There is no I in workshop. Let me offer an example to explain this point. A few years ago, I brought a piece to review about the passing of my father. He had died several years earlier, so this was a reflective piece rather than something processing immediate grief. Anyway, I read the piece, then let the critiques come in. The first person mentioned how it reminded them of when their mother passed away. The next person talked about losing their brother. A few other people talked about recent losses, and everyone had a heartfelt conversation. In the end, however, nobody had actually talked about my writing, and I was offered nothing to improve my piece, which is kind of what I was going for.

Don't get me wrong - if someone's piece evokes personal memories, that's a sign of good writing. However, the focus should remain on that person's writing, and not wander toward group therapy. Personal reflections are fine, as long as the feedback ultimately discusses the work at hand. And every group may have a little drift toward the personal now and then, but the important part is that the group does not live in that area of self-interest. Otherwise, this is not a workshop, it is a group of people who would rather tell their story than critique yours. 

Opinion has its limits. This one is tricky, so hold on. In these days of partisan politics and strong personal opinions, one of the most difficult things to do is to critique a work based on its own merits rather than whether we agree with it. This can be daunting when someone writes a political or philosophical piece that goes against everything we believe in. We get this uncontrollable urge - triggered, as the kids say these days - to point out how an opinion is wrong, and invariably arguments start. Sometimes they don't stop.

If a workshop tends to go after content rather than writing, be careful. Having opinions is fine, and they should be safe in a writer's workshop. If the group is about Philosophy or PoliSci 101, that's different. Writing should be the emphasis regardless of subject, and groups that drift away from that with regularity might not be the most productive.

The next post will be about things you can bring to a workshop that can cure some of these pitfalls.

Friday, July 17, 2020

Signs of A Good Writing Workshop

Prior to all the changes from this year's COVID crisis, I was a regular attendee of several writing workshops, as well as the facilitator of my own. This may sound like overkill, but on average, it worked out to spending a couple of nights a week dedicating myself to what I love. Honestly, is that too much time to spend improving one's self? Maybe, maybe not. Fortunately, my schedule allowed for it and my will to improve drove me to this length to achieve such an end. I think this gives me enough experience to share why workshops are so important to developing ourselves as writers, and to offer what I find valuable enough to dedicate two nights a week to doing.

First, let's be clear. Not all workshops are great. Some may even be grating. I have been to bad ones, and I have no compunction about dropping them from my routine. This is not a judgment based on what they said about my writing but about how they went about the business of helping writers grow, and I stick by it. For the groups I still go to, I promise that these groups uphold a set of standards that allows writers of all kinds to flourish. Here are some of the important ones:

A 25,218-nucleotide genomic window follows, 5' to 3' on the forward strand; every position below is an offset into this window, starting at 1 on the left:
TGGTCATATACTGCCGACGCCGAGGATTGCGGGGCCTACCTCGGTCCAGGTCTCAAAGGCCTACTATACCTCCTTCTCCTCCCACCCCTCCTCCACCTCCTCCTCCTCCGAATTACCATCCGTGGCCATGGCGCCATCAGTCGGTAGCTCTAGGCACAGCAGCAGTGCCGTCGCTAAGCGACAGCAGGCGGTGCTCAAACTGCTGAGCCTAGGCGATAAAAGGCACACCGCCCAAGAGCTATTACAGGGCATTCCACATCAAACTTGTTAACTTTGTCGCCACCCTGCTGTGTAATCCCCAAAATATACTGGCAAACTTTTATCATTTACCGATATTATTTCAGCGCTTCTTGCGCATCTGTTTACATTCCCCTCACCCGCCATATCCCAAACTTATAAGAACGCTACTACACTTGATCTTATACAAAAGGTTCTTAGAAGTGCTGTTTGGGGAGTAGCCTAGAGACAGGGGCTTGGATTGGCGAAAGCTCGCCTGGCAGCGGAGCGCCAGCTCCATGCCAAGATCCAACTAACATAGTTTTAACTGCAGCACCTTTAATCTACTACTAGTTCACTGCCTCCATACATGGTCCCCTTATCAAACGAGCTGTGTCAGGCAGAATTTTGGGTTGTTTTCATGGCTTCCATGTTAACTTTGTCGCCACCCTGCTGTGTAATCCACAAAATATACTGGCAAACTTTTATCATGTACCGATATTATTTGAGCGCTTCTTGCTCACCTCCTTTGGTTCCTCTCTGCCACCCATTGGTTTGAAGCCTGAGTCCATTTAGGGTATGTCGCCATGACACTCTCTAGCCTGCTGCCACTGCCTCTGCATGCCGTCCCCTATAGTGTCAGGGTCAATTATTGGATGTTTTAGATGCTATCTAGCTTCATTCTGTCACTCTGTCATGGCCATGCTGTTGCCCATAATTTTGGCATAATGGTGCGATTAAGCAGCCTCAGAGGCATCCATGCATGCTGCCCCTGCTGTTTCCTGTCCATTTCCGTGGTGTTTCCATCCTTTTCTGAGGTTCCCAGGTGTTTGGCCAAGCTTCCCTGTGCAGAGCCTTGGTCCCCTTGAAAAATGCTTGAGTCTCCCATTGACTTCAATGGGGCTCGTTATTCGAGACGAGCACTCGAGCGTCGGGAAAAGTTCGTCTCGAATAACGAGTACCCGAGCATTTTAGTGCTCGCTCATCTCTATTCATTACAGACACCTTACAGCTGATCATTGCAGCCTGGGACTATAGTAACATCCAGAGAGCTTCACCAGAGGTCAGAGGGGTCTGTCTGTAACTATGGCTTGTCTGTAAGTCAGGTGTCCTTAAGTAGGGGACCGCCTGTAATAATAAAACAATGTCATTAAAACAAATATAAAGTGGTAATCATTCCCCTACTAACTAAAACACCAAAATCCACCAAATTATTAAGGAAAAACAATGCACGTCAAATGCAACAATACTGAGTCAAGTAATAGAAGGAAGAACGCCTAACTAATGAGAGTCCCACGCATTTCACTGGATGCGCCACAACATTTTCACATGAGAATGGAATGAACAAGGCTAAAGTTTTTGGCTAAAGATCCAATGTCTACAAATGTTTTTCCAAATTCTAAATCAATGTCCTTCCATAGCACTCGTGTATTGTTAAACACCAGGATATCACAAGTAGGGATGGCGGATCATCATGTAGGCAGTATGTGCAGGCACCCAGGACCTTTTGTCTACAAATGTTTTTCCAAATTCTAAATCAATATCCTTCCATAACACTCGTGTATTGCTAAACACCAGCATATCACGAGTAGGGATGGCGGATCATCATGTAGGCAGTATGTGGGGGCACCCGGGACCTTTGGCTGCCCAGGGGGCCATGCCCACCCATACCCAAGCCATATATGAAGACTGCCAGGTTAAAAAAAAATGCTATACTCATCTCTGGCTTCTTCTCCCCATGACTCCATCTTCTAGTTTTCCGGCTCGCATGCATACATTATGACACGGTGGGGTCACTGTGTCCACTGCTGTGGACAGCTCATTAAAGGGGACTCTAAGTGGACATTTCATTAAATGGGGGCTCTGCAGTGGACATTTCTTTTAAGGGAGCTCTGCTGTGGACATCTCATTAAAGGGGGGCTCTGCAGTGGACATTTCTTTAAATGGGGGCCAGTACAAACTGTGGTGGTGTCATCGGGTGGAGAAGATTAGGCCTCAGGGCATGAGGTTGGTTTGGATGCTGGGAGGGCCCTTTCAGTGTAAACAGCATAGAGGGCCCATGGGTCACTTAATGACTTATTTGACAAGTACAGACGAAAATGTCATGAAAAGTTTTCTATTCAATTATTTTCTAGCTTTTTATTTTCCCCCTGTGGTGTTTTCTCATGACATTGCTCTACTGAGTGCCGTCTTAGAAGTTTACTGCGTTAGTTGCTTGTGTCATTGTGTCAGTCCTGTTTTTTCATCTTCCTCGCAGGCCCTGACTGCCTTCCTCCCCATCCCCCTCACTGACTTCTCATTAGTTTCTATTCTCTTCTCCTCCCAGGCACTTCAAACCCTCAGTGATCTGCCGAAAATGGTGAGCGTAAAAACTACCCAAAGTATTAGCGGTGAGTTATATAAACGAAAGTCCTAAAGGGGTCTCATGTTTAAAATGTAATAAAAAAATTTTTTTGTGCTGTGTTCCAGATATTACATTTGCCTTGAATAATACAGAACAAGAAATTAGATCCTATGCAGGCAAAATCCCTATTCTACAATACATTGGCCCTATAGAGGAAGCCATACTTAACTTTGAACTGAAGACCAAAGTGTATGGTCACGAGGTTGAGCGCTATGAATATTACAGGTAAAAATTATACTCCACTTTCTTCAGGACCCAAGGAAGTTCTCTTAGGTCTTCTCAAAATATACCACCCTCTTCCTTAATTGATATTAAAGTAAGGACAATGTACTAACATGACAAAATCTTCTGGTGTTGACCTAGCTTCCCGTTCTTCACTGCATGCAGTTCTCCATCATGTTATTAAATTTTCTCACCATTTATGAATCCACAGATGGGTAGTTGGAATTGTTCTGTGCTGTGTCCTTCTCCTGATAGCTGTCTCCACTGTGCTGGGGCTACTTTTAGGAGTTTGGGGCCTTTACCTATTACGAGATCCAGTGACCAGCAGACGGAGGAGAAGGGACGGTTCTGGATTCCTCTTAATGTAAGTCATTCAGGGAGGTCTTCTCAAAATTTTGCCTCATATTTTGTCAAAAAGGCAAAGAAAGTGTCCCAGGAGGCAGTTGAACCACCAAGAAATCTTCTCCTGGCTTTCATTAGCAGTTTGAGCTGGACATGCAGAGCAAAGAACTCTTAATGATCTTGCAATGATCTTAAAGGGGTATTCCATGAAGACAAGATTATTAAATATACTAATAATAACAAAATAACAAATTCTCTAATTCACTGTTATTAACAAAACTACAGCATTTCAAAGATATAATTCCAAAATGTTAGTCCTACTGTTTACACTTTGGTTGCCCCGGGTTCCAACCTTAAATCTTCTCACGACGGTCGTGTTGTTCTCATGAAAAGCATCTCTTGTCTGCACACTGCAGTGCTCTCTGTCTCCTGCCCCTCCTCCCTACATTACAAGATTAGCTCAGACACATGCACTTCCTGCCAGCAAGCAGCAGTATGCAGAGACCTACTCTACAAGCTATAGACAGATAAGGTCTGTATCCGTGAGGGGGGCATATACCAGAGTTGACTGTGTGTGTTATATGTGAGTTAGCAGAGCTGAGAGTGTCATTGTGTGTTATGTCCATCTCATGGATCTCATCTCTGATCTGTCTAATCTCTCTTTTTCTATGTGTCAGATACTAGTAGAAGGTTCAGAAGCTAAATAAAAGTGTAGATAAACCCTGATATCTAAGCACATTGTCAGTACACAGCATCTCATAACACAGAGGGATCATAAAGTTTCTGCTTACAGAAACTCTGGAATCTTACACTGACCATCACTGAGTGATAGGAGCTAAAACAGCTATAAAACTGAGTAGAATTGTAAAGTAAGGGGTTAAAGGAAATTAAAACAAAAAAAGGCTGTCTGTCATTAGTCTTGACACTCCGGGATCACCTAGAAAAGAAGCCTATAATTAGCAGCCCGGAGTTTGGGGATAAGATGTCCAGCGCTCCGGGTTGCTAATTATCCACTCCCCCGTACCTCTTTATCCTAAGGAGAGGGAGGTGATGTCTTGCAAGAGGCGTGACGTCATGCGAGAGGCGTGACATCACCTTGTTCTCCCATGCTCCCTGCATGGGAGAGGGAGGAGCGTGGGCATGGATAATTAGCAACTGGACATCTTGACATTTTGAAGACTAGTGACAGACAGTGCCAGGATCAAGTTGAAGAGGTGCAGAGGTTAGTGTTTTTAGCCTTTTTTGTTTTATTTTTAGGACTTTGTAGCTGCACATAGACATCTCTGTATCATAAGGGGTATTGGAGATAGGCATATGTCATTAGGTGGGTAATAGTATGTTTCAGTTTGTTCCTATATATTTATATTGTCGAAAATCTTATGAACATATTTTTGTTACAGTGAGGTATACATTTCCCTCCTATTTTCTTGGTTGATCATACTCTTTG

A safe place: More power to the writer who can be open about their feelings and place them on a page to be shared with acquaintances and yes, even strangers. Ask anyone who has attended group therapy or an AA meeting, and they will explain to you that their openness is directly connected to a feeling that they are protected from attack and more importantly from judgment. This kind of environment is conducive to the young writer exploring feelings with more depth and touching upon sensitive truths that are the hallmarks of quality storytelling. If the members of a workshop do not give you that sense that you can reveal yourself as a writer, maybe another group might be better.

This is not to say that there won't be criticism. The difference is that judgment is an external proclamation of right or wrong, while criticism is (at the best of times) the expression of a differing but equal opinion. A good, safe workshop should be one that despises judgment but values criticism. Consider the difference between someone saying, "That was wrong," (judgment) versus "I didn't connect with it" (opinion). Except when it comes to rules of grammar and punctuation, writing is never wrong. People, however, can express disagreement and even why they did not connect. As long as that opinion is not held above the writer, and the discussion is constructive, the result is better writing (and possibly a more astute reader as well).

A place of growth: A workshop is a place of building and rebuilding, and the literary workshop is no different. The mindset of the group should always be one of, "What can I gain from this session?" and/or "What can I offer to those looking for help?" Being positive is always beneficial, but that doesn't mean complimenting a train wreck. Rather, there is always benefit in offering a few notes on story structure, description, character consistency, etc., to help flesh out weaknesses. I talk (sometimes too much) about the art of description, sometimes as a way to note how someone needs more in their writing. This way they not only think about making their writing better, but being a better writer. In this, there is growth.